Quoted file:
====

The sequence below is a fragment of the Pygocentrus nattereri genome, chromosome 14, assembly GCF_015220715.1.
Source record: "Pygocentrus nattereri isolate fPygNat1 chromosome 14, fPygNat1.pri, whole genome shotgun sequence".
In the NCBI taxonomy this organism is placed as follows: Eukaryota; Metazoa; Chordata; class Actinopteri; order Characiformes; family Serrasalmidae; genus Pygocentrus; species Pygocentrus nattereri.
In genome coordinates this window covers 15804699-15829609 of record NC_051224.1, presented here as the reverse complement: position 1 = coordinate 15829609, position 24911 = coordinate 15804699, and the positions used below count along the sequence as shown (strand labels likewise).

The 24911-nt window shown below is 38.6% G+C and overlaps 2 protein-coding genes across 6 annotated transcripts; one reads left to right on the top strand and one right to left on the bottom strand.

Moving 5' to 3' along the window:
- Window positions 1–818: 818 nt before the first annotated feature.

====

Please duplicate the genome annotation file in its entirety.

The sequence below is a fragment of the Pygocentrus nattereri genome, chromosome 14, assembly GCF_015220715.1.
Source record: "Pygocentrus nattereri isolate fPygNat1 chromosome 14, fPygNat1.pri, whole genome shotgun sequence".
In the NCBI taxonomy this organism is placed as follows: Eukaryota; Metazoa; Chordata; class Actinopteri; order Characiformes; family Serrasalmidae; genus Pygocentrus; species Pygocentrus nattereri.
In genome coordinates this window covers 15804699-15829609 of record NC_051224.1, presented here as the reverse complement: position 1 = coordinate 15829609, position 24911 = coordinate 15804699, and the positions used below count along the sequence as shown (strand labels likewise).

The 24911-nt window shown below is 38.6% G+C and overlaps 2 protein-coding genes across 6 annotated transcripts; one reads left to right on the top strand and one right to left on the bottom strand.

Moving 5' to 3' along the window:
- Window positions 1–818: 818 nt before the first annotated feature.